[Dirvish] Vaults, Branches, and Images

Loren M. Lang lorenl at alzatex.com
Tue Jul 5 21:14:06 UTC 2011


I had always been confused by how branches are used in the Dirvish 
arena, and the wiki article on dirvish.org didn't seem to be very clear 
for me.  Recently, while pondering it (and digging through source code), 
it dawned on me how they work, and also a possible use case (for me at 
least).  First, a quick summary:

A vault represents a collection of branches all residing on the same 
file systems.  This is required so that hard links can exists between 
copies and keep the disk usage down to a minimum.  Each branch shares 
the same directory structure in the vault, but has it's own independent 
configuration and history file.  An branch contains one or more images, 
each image references an earlier image from the same branch.  When 
running dirvish, it creates one new image for one branch in one vault.  
The branch default is assumed if none if specified.  The vault must 
always be specified.  When creating a new image, the --reference option 
can be specified to dirvish to specify an image from a different branch 
is to be used as the reference point.  This is the one feature that 
differentiates using branches from vaults. If two branches don't share 
any images as a reference point, then it's no different than using two 
vaults.

Now, for a different use case than is specified in the Wiki article.  
What if two branches point to the same filesystem, but just use a 
different configuration, perhaps a different exclude list.  I might use 
the default branch to back up the whole filesystem, but use a different 
branch with an exclude list to exclude heavily modified, but 
non-critical areas of the filesystem, such as the directory tree used 
for automatic nightly builds.  There's no need to keep each nights copy 
backed up so I will exclude it from the daily branch.  The default 
branch can get run on Sunday, and for the other 6 days of the week I 
will run the daily branch.

One issue remains with this approach, files that get modified which are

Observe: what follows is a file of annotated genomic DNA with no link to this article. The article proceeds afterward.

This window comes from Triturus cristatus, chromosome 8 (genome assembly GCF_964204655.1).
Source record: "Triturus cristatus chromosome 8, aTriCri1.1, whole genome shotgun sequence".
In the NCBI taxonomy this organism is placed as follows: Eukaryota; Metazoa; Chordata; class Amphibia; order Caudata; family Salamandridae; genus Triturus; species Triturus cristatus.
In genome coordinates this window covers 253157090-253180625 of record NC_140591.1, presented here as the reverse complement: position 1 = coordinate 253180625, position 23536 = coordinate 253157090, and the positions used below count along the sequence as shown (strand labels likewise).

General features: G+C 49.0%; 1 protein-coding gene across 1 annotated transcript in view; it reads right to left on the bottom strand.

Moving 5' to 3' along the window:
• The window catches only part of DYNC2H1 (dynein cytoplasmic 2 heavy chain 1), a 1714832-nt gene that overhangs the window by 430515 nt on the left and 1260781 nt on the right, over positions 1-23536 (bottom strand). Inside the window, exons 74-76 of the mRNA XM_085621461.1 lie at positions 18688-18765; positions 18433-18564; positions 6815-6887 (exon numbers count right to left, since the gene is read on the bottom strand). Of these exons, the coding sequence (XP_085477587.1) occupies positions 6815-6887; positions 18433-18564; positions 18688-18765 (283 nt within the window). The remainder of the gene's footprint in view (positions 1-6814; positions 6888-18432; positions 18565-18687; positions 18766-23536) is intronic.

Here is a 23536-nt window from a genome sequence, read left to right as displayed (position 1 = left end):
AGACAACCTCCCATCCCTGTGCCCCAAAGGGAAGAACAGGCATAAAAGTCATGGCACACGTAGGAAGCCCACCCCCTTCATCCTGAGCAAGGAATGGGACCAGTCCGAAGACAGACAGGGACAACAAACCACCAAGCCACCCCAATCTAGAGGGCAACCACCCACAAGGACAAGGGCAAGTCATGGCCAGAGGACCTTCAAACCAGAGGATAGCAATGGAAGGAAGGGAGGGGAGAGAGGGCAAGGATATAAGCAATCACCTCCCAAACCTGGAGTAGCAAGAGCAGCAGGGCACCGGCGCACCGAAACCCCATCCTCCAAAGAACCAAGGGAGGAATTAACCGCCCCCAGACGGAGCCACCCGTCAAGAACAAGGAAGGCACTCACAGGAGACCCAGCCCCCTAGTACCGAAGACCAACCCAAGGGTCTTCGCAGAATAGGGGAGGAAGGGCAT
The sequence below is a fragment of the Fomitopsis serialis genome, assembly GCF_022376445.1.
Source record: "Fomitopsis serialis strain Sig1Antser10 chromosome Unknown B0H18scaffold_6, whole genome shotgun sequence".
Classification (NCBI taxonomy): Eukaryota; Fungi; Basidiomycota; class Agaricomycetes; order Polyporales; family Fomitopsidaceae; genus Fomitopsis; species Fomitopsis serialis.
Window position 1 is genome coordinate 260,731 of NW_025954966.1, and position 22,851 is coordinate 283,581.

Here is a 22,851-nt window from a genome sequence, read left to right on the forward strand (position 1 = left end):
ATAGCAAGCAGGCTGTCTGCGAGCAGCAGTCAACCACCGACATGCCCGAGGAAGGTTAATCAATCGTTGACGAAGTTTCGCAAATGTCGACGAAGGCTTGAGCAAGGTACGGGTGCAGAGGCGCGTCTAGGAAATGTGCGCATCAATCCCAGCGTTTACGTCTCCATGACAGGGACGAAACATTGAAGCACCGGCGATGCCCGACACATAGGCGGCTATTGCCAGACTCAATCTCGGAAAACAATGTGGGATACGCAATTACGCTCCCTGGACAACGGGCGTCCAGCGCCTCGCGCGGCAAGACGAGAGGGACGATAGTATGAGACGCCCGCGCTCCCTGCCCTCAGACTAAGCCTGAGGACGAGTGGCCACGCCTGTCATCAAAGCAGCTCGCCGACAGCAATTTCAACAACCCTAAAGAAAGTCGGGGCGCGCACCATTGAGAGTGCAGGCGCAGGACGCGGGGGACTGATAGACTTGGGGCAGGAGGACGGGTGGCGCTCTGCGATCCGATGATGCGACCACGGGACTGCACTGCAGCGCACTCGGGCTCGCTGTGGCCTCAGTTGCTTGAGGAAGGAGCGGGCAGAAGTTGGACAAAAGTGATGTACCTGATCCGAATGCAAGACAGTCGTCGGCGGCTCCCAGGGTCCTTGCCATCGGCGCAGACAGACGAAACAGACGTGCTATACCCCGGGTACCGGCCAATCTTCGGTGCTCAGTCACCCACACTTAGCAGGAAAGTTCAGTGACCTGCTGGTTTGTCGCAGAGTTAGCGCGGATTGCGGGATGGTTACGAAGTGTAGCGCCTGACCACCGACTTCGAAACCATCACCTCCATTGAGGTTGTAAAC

in both the daily branch and default branch will fork into two copies as 
Dirvish only uses images from the same branch, by default, for hard 
links on new images.  One solution to that might be using --reference to 
keep daily based on default, but I'd still end up with two copies if the 
new version of the file is first noticed by a daily backup and then 
later by the default backup.  Then, by the next default backup, all 
dailies from then on will hard link to the copy from default instead of 
the original copy in the first daily.  Since my daily backups will 
expire sooner than my weekly full default backup, those extra copies 
will eventually go away instead of staying around as they would if the 
two branches stayed independent history-wise.

This brings up another point that I would like to eventually solve, 
those the issue is really with rsync, not Dirvish.  When moving a large 
amount of data from one place to another, it will cause all that data to 
be duplicated on backups.  It makes restructuring data on the server 
difficult if I don't have huge margins on my backup media.  Ideally, 
rsync could track inode numbers and hard link to the original files at 
their old location to their new location, but alas, rsync does not.  
Other backup solutions, such as dump/restore track files solely by their 
metadata information looking at the ctime/mtime for updates and only 
backup files that have newer times than the last start of backup time.  
In the case of moving a single 4GB directory, only the file listing of 
the old parent directory and new parent directory need to be backed up 
which can be measured in kilobytes or less.  This level of backup could 
be reasonably achieved with rsync if it maintained a mapping of source 
inode/device numbers to destination paths in the sync.  Then, when rsync 
detects a new file on the source, it can look it up by inode/device to 
the old path on the destination and detect whether it can hard link or 
at least save bandwidth by using rolling checksums.

-- 
Loren M. Lang
lorenl at alzatex.com
http://www.alzatex.com/


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